published on 17 July 2012 in space
The importance of being Higgs
On 4 July 2012 the CERN Director General, Rolf Dieter Heuer, made an announcement during a seminar that will go down in history: “We have taken a fundamental step forward in our understanding of nature. The discovery of a particle consistent with the Higgs boson opens the way to more detailed studies that require larger statistics and that will allow us to discover the new particle’s properties, probably shedding light on the mysteries of the Universe”. Sitting in the audience, listening quietly, there was also Mr Peter Higgs in person, the one who started this epic scientific adventure and who surely did not expect to see it fulfilled during his lifetime. The irony is that in the world of subnuclear physics particles are often evanescent, lasting a very short time, small fractions of a second, while their discovery often takes more than a lifetime. The discovery of the Higgs boson is sensational because it allows us to give a coherent explanation as to why all things have a mass. Without it the Universe would appear to be very different and rather extravagant. In particular, atoms would not exist and there would not be any form of life. We would not have matter, nor stars and planets, nor people who raise their eyes to the skies to admire the wonders of the Universe.
A story that began 60 years ago
The adventure began in 1964. Mr. Higgs came up with his theory or, in his words, with “a great idea” while walking in the Scottish countryside. Back at the laboratory, together with fellow scientists, François Engler and Robert Brou, he postulated the “Higgs field”. In addition to this, he postulated the existence of a new particle in an article that was initially refused by the journal Physics Letters but then accepted and published by Physical Review Letters. In the sixty years that have passed since when the article was first published, physics has taken giant steps forward in the exploration of the realm of the infinitely small. In the Seventies, the quark model, proposed in 1963 by the physicists Murray Gell-Mann and George Zweig, was completed. In 1983, Carlo Rubbia and Simon van der Meer detected the W+– and Z0 bosons at the CERN. In 2007, again at the CERN, the Large Hadron Collider (LHC) started operating. This accelerator is able to reach an energy of 7 Tev (7000 GeV*) per proton beam, thus recreating the conditions necessary for the detection of the Higgs boson.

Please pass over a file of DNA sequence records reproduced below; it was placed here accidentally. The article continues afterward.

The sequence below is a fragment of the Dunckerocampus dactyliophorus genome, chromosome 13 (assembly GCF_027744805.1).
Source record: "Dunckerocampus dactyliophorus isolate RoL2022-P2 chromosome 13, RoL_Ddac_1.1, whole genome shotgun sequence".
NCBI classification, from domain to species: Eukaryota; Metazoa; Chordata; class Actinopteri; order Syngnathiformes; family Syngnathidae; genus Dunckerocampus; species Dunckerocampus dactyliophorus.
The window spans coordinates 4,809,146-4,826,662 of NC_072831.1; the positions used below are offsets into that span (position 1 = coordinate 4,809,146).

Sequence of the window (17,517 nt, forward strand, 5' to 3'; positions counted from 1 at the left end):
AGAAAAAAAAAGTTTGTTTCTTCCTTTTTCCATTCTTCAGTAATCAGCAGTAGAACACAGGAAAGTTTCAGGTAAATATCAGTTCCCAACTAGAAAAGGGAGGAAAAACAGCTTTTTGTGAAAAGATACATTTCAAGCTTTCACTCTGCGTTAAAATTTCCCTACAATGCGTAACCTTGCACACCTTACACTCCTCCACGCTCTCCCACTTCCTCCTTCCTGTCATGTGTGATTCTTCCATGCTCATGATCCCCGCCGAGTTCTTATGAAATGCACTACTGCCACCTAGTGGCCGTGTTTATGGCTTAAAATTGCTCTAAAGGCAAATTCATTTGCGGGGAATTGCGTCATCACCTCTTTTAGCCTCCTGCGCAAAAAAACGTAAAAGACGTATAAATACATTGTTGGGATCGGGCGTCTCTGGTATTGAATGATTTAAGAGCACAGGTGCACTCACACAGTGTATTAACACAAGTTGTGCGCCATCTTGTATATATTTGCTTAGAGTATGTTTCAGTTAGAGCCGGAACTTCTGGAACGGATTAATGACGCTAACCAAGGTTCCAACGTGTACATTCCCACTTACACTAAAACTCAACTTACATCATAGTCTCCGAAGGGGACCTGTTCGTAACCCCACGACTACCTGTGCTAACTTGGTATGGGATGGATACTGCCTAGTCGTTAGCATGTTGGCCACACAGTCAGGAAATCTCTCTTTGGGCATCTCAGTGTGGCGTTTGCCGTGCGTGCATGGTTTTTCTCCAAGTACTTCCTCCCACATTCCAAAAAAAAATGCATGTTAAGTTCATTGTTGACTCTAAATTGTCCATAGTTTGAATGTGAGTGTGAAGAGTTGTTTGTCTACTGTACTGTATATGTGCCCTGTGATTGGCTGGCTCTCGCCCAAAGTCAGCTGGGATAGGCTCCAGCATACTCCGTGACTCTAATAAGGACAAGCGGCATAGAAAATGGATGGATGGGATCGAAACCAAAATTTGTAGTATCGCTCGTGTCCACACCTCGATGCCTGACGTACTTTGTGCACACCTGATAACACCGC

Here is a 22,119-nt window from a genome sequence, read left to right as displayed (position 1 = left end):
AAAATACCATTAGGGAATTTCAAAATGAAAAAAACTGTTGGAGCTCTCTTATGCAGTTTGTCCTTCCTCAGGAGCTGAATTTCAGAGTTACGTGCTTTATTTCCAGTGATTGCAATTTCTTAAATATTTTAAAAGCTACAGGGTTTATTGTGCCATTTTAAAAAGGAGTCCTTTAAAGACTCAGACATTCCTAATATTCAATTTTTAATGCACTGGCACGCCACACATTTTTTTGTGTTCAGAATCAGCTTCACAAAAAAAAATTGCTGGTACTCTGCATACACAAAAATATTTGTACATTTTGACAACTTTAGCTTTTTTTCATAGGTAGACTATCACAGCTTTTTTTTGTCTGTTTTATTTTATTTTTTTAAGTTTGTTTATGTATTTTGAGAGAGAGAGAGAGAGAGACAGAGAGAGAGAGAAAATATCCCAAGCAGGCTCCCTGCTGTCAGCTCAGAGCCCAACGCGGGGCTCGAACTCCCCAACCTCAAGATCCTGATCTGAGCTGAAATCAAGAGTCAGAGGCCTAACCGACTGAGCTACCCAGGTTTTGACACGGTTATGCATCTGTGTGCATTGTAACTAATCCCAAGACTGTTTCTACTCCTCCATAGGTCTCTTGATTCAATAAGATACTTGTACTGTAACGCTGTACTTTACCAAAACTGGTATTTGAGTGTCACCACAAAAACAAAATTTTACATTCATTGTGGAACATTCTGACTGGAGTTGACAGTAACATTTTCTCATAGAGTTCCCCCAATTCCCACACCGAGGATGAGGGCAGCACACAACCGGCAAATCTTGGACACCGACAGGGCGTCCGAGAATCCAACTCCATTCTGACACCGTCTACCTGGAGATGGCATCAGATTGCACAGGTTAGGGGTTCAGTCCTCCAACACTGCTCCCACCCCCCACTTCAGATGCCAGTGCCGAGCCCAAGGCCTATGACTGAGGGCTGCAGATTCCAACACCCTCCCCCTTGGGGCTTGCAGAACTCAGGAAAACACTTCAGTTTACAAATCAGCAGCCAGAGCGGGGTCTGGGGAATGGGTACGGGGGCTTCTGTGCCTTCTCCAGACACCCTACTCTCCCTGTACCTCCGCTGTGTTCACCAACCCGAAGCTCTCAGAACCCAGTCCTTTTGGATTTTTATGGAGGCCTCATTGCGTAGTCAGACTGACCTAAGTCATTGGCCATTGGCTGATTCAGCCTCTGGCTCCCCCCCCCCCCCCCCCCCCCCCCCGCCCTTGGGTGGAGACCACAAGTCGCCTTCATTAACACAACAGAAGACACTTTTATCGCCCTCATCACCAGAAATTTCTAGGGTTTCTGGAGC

*The mass of a particle
The mass of a particle is indicated as a multiple of the electronvolt (eV), the unit of measure that is used in the realm of the infinitely small. An electronvolt represents the kinetic energy acquired by a single electron (q) when it is accelerated through a potential difference of 1 volt (V). According to the equation Ecin= qV, it follows that the electronvolt is equivalent to 1.6 x10-19 joules.
The mass that is equivalent to the energy of 1 MeV (mega-electronvolt, equivalent to one million electronvolts) can be written, using Einstein’s equation E=Mc2, in the form 1 MeV/c2 = 1.78 x10-27 g (grams); it follows that the electron mass, me, is equal to 0.5 MeV/c2. As far as the proton is concerned, its mass is two thousand times the mass of an electron, i.e. 938.1 MeV/c2. The mass of the hypothesised Higgs boson observed by the ATLAS and CMS experiments is around 125 GeV/c2.
What is a boson?
Bosons are one of the two fundamental classes into which particles are subdivided. All particles which obey Bose-Einstein statistics and have integer spin are defined bosons. They differ from the other class, the fermions, which have half-integer spin and obey the Pauli exclusion principle according to which only one fermion can occupy a particular quantum state. On the contrary, any number of bosons can occupy the same quantum state.
Photons, gluons, gravitons and mesons are bosons while quarks and leptons, such as electrons and neutrinos, are fermions.
The boson and the Higgs field
“There is, we believe, a wraithlike presence throughout the Universe that is keeping us from understanding the true nature of matter. It is as if something, or someone, wants to prevent us from attaining the ultimate knowledge. The invisible barrier that keeps us from knowing the truth is called the Higgs field. Its icy tentacles reach into every corner of the Universe, and its scientific and philosophic implications raise large goose bumps on the skin of a physicist. The Higgs field works its black magic through a particle. This particle goes by the name of the Higgs boson”. (Leon Lederman, 1988 Nobel Prize in Physics)
The Standard Model is a theory that describes both matter and all the forces of the Universe (excluding gravity). At first glance it appears very simple and refined because it manages to explain the existence of hundreds of particles and complex interactions through just a few particles and fundamental interactions.
It is based on two fundamental ideas. The first claims that there are particles that mediate forces, i.e. any type of fundamental interaction can take place thanks to the mediation of a particular particle. For example, the electromagnetic force is mediated thanks to the exchange of a photon.